- Bachelor of Science in Criminal Justice – Crime Scene Investigation
- B.S. in Justice Studies and M.S. in Criminal Justice: Legal Studies
- A.S. in Criminal Justice, B.S. in Criminal Justice - Corrections, and M.S. in Criminal Justice
Crime Scene Photographers have been an integral part of criminal investigations since photographies earliest days. For the better part of a century, photographers have been combing through crime scenes and trying to capture every angle in the hopes of apprehending criminals. Hundreds, even thousands of photographs can be taken at one crime scene and have proven helpful to law enforcement officials in the past.
However, once a case is closed, the photos do not just disappear. The Los Angeles Police Department (LAPD) has photo archives that date back as far as the 1920’s and act as a historical catalogue of the LAPD’s investigatory efforts over the years. They can be seen at the city records center in downtown Los Angeles to this very day.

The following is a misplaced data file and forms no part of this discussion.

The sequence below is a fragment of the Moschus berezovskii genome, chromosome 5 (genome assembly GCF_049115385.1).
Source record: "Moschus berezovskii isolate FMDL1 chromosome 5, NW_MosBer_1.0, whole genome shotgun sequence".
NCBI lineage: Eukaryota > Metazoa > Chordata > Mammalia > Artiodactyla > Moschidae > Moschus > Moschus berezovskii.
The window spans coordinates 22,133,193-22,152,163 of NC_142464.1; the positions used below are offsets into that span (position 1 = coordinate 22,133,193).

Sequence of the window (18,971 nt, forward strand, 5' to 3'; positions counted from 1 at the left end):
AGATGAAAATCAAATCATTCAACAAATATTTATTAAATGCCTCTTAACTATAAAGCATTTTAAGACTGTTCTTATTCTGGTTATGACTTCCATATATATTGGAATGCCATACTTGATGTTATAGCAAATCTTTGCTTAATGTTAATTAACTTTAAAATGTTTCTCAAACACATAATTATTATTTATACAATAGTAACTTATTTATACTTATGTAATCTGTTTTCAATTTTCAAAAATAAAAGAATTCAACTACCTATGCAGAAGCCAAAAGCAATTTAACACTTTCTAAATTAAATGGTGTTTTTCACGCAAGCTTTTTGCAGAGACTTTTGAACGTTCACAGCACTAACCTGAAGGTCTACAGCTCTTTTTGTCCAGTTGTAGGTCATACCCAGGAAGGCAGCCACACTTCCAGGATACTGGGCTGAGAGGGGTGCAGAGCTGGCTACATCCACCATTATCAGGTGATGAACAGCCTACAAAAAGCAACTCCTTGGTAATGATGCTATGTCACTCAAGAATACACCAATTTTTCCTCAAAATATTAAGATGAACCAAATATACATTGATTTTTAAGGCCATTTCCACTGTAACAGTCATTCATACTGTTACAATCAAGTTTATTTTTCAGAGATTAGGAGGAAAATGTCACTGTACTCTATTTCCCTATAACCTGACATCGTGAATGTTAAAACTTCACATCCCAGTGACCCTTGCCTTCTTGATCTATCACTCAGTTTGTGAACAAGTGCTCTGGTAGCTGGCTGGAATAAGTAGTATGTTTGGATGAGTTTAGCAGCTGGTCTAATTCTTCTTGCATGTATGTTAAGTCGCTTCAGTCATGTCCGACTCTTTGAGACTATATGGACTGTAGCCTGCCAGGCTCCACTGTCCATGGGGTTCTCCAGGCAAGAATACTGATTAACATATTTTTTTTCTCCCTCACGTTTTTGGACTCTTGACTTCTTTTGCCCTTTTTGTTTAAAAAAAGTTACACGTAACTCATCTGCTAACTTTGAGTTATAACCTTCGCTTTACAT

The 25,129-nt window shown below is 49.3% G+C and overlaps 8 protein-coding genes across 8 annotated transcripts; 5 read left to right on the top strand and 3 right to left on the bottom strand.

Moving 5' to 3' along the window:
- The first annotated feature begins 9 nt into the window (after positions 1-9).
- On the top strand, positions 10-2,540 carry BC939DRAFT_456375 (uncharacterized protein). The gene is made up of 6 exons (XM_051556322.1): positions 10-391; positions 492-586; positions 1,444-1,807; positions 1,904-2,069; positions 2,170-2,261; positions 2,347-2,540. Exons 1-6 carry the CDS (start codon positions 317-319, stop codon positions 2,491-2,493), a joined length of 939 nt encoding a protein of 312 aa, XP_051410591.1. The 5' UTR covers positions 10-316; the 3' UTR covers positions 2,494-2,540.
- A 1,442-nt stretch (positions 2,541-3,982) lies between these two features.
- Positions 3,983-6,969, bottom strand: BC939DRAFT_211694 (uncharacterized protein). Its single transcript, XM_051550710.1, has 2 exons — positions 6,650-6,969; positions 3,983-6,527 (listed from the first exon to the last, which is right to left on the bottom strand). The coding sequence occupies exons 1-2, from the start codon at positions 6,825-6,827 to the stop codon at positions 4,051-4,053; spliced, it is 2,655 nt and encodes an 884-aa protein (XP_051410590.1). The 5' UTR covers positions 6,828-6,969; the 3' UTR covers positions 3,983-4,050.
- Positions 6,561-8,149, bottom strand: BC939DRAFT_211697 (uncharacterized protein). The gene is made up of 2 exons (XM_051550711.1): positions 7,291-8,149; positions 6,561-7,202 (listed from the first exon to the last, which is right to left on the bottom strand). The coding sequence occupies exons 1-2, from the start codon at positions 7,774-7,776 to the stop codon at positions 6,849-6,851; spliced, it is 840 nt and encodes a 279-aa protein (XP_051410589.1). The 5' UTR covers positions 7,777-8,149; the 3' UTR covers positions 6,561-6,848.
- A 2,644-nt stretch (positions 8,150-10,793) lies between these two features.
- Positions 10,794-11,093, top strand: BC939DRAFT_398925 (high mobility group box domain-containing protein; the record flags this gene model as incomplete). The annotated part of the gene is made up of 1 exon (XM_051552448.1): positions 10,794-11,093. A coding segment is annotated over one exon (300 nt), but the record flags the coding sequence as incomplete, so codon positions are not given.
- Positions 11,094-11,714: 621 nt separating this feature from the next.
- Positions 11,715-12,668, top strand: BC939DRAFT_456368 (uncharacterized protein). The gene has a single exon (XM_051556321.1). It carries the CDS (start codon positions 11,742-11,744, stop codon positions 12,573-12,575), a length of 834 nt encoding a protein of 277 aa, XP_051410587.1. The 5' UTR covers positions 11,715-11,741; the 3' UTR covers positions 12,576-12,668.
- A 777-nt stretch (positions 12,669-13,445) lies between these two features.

For Julien Frydman, a member of the Los Angeles based art and photography group fototeka, these pictures are more than just simple historical record. Frydman, alongside his fototeka compatriots Robin Blackman and Merrick Morton, searched through the archives and compiled a selection of over 80 images taken between 1920 and the 1960s.
Called, “Unedited! The LAPD Photo Archives” the exhibition was intended to help viewers immerse themselves in some of the complex stories related to the crime scenes and help them to admire the artistic merit and intent of the original photographers.
For fototeka, presenting the real pictures as art puts them into a middle space somewhere in between fiction and reality, an artistic contrast that will hopefully resonate with the viewing public.
More than just art, fototeka is also intent on preserving the photos. While sifting through the archives, Frydman and company discovered that many of the photographs were printed on extremely flammable cellulose nitrate negatives. The photos were ordered to be destroyed, but fototeka campaigned to have them only selectively destroyed, saving countless images in the process.
The images are still on display on the fototeka website and continue to be exhibited.